More than 15 celebrities who won gagging orders in Britain now face having their secrets exposed, experts warned as a US magazine published sordid revelations involving another household name.
The married actor accused of paying £195 (NZ$410) for a high profile escort was named in America five years after securing a draconian injunction banning English press from identifying him.
Revelations were printed this week in the same publication which exposed the extramarital "threesome" of another celebrity, who has spent hundreds of thousands of pounds battling to stop details being published.
The Supreme Court is set to decide this month if he can be named after the Court of Appeal overturned his gagging order and ruled it had been rendered pointless.
Lawyers said the world had woken up to the "farce" of the British injunction, which has helped dozens of well known names gag the press.
Among those likely to be keeping a close eye on the legal battle is a world-famous sportsman who gagged The Sun last August from revealing his alleged affair with a female celebrity.
A married Premier League manager accused of an affair and several well-known names from the acting world who have won privacy rulings surrounding their family life may also face fresh legal fights.
Mark Stephens, of the law firm Howard Kennedy, said: "British law is being made to look silly and puny. Part of that is down to the greedy lawyers saying they have the answer to all celebrities' problems which, clearly, they do not.
"The real threat is that this makes a farce of privacy laws and it is quite clear that any celebrities taking out injunctions should be nervous because these case now have a clear 'target' mark on their backs."
The latest famous name, whose reputation as a family man has boosted his career, spent tens of thousands of pounds on legal fees before High Court judges agreed with his argument that exposing his behaviour breached his privacy rights.
However, yesterday the US magazine reported the wealthy British star asked former sex worker Helen Wood, 29, to use a sex toy on him, adding that he was "disgusting" at kissing.
Ms Wood, whose services were also reportedly used by footballer Wayne Rooney, had previously given her story to The Sun newspaper in 2011.
She told the newspaper: "It's all so stupid. I'd like to tell my full story."
The actor told his wife of the affair fearing his name would be made public but has ignored a deluge of rumours on social media and continued his career as if everything was normal.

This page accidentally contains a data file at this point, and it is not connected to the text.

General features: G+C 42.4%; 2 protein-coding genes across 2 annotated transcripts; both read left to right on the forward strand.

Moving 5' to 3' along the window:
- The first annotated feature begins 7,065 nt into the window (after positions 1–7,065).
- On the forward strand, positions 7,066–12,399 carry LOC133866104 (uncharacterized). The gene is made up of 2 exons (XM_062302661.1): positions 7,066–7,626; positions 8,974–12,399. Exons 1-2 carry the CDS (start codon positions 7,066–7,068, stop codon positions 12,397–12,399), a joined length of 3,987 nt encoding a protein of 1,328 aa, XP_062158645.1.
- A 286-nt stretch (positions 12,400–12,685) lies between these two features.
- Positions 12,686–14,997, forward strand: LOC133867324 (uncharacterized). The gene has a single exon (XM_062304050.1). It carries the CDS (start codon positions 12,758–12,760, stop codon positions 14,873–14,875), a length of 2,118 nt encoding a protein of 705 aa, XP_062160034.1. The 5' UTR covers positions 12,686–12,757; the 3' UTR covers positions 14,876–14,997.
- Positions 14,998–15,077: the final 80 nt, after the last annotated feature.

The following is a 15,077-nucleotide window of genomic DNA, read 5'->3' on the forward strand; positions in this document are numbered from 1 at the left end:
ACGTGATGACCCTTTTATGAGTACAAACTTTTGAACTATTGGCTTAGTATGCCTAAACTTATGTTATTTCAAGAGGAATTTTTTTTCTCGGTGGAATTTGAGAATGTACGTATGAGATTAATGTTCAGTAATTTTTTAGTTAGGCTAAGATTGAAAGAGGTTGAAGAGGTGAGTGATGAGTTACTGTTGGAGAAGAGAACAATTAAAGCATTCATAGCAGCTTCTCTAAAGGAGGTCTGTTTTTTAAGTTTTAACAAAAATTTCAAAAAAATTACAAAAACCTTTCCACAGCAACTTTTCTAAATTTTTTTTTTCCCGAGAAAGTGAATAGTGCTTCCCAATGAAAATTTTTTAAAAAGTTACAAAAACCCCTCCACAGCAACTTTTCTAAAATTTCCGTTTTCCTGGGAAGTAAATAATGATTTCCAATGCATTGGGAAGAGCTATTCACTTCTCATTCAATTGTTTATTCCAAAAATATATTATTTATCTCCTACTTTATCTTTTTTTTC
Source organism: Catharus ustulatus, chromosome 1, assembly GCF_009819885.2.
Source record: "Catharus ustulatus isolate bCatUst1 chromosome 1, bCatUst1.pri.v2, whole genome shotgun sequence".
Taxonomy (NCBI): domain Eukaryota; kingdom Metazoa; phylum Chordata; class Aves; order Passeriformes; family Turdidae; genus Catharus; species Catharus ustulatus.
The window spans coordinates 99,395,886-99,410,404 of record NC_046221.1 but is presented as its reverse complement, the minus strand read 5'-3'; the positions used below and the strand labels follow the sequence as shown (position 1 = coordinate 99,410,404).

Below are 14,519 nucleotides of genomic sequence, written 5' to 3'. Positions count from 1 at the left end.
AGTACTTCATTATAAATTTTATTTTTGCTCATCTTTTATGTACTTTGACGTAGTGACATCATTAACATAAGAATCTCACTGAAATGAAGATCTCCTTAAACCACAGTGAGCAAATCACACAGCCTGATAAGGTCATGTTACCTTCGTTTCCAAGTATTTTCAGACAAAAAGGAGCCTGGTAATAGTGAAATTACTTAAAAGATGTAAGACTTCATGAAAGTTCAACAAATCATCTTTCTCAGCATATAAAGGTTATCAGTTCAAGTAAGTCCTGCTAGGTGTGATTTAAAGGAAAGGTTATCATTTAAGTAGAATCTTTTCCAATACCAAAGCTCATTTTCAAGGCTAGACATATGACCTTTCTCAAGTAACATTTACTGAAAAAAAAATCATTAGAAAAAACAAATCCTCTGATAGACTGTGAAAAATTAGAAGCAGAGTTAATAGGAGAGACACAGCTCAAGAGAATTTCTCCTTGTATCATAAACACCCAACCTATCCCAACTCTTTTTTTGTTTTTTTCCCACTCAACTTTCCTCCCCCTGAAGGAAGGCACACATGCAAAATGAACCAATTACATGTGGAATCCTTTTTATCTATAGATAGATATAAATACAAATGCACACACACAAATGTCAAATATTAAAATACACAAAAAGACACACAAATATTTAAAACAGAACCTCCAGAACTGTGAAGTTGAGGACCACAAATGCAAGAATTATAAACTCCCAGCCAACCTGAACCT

He has attended glittering functions with other actors and given celebrity interviews about his life and work.
Sources told the Daily Telegraph that lawyers from News UK are not currently planning to launch a fresh appeal at the High Court.
Ryan Giggs, Fred Goodwin, Andrew Marr, Jeremy Clarkson and John Terry are among well-known names who have tried and failed to maintain reporting injunctions after affairs were exposed.
Ms Wood no longer works as a prostitute. She won Celebrity Big Brother in 2015.
Which secrets could be revealed?
High Court privacy injunctions have been awarded to dozens of famous names from the worlds of politics, entertainment and sport. Here are some of those who could be affected if the Supreme Court throws out the landmark "threesome" privacy case:
In August last year, The Sun reported a "top sportsman" had gagged The Sun to stop us revealing how he cheated on his wife-to-be with a female celebrity.
The ruling was passed down by Mrs Justice Elizabeth Laing after an application by lawyers representing both the sportsman and his wife.
The "figure of trust"
A high profile celebrity woman described as a "figure of trust" was granted an injunction in Manchester in May last year to prevent her lover from leaking details of her affair with a famous married man to the press.
The woman, named only as CHS, started legal action to obtain the gagging order under the Human Rights Act after her partner discovered she had been adulterous by reading her diary.
The football manager
A married Premier League boss is currently threatening to gag The Sun over an alleged secret lover. He has previously won a court order banning revelations about another affair.
Colin Montgomerie was granted an order by Mr Justice Eady in 2010 for a tabloid story involving his private life. The matter was resolved out of court and there is no suggestion of any truth in the allegations.
The Hollywood star's husband
Kate Winslet's husband, Ned RocknRoll, won an injunction banning The Sun from publishing "private" photographs taken in 2010. Barrister David Sherbourne told the High Court the photos were "innocent but naive", adding: "We're not trying to hide a guilty secret."
The High Court ruled in March 2011 that details of personal e-mails from Zac Goldsmith's ex-wife Sheherazade and his sister Jemima Khan should not be published after it emerged a woman hacked their e-mail accounts and passed details to a national newspaper journalist. The case was made subject to a "super injunction" in 2008, meaning nothing could be written about it at all.